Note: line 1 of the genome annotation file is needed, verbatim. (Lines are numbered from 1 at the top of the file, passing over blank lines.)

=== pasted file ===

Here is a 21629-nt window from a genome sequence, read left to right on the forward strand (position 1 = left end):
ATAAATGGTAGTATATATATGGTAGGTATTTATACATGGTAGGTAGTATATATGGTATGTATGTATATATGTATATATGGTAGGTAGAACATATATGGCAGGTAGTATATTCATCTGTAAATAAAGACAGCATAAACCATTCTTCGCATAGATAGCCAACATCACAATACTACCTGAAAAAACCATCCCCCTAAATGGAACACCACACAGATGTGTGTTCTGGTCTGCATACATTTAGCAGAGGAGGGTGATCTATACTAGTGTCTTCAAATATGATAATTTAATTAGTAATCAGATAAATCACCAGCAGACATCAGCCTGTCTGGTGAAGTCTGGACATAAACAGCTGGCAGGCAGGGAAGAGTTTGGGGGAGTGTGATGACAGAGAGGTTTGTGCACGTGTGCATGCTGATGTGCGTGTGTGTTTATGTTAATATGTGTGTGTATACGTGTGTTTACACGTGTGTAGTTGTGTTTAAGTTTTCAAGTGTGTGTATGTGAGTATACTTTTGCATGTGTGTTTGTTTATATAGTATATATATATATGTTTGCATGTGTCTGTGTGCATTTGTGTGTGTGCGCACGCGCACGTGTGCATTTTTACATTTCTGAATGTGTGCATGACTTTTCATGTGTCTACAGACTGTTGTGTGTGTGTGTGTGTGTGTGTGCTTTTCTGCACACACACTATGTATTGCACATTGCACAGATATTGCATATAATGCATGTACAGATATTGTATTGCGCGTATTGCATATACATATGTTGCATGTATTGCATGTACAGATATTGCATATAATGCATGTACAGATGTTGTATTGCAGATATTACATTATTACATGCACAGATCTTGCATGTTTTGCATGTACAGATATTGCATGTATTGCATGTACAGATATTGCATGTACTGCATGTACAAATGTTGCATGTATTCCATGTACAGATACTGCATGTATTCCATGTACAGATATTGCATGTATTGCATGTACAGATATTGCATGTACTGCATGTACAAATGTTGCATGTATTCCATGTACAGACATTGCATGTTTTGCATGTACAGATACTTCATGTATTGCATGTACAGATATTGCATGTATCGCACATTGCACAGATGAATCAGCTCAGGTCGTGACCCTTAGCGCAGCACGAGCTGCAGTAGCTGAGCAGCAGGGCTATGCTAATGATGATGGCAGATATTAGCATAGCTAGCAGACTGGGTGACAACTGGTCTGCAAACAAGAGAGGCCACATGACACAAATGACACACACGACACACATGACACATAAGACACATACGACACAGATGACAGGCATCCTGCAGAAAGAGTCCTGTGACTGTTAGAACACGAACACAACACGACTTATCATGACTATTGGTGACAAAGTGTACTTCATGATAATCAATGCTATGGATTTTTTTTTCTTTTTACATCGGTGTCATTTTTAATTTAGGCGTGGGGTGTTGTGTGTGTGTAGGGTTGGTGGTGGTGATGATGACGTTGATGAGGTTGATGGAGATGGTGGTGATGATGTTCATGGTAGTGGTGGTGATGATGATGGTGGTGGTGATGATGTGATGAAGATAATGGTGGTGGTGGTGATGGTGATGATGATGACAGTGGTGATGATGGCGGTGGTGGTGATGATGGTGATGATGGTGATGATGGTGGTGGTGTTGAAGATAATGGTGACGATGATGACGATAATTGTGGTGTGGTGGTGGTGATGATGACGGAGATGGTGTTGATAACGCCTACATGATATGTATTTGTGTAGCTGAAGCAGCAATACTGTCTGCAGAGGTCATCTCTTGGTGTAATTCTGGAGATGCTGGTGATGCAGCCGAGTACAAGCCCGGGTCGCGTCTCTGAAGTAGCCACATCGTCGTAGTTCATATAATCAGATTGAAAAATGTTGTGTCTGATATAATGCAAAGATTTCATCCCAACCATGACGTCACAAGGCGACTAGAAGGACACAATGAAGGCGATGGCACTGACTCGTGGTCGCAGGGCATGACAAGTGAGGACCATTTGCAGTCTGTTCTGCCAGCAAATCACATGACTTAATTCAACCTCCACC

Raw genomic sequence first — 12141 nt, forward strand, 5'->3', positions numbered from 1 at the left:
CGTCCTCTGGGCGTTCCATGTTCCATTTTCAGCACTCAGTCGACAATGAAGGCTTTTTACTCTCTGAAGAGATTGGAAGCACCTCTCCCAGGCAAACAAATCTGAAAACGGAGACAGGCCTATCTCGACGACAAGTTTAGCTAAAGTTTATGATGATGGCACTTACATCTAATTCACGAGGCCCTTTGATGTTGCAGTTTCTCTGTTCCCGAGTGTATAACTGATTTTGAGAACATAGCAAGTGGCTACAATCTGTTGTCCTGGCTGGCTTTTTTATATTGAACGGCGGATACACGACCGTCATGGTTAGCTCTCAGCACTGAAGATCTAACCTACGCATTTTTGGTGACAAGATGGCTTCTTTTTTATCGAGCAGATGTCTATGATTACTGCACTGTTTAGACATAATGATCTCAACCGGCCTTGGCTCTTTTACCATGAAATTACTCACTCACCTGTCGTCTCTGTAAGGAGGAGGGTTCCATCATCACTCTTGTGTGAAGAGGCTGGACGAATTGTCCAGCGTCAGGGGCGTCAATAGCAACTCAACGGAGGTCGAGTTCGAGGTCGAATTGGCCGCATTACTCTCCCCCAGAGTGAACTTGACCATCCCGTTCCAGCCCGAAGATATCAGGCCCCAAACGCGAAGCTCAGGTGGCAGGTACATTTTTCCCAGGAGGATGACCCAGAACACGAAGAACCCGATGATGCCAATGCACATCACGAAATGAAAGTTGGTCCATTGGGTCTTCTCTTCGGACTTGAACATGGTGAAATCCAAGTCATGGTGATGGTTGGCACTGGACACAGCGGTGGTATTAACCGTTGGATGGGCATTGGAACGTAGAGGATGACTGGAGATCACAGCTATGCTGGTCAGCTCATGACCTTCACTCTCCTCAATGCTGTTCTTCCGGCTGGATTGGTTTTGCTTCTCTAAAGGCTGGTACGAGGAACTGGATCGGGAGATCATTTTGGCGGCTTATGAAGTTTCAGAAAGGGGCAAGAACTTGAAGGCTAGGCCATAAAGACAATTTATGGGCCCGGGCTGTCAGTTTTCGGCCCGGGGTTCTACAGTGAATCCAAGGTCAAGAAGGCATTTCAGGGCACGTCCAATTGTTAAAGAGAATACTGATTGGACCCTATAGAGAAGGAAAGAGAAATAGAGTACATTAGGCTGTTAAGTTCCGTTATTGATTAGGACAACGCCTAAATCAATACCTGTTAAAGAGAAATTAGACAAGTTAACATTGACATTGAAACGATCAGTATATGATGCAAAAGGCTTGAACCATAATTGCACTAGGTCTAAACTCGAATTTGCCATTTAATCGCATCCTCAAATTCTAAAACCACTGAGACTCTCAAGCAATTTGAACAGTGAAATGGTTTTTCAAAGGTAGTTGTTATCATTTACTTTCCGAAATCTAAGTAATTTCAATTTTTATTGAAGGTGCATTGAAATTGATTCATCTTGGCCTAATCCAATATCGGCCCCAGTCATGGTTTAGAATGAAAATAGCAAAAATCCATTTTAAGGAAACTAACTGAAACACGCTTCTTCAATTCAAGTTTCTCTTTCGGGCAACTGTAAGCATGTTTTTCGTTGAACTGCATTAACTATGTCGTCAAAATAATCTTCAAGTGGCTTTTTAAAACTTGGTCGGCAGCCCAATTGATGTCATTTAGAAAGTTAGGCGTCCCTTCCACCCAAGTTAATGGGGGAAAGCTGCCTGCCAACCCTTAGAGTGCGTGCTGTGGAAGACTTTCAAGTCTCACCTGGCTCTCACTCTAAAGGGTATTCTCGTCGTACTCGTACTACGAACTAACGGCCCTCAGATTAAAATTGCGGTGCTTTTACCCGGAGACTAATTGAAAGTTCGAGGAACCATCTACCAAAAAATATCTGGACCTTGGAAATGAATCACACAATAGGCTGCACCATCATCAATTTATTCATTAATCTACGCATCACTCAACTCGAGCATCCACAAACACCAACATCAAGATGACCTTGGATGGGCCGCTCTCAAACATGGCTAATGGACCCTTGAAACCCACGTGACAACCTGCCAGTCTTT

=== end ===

Here is a 21629-nt window from a genome sequence, read left to right on the forward strand (position 1 = left end):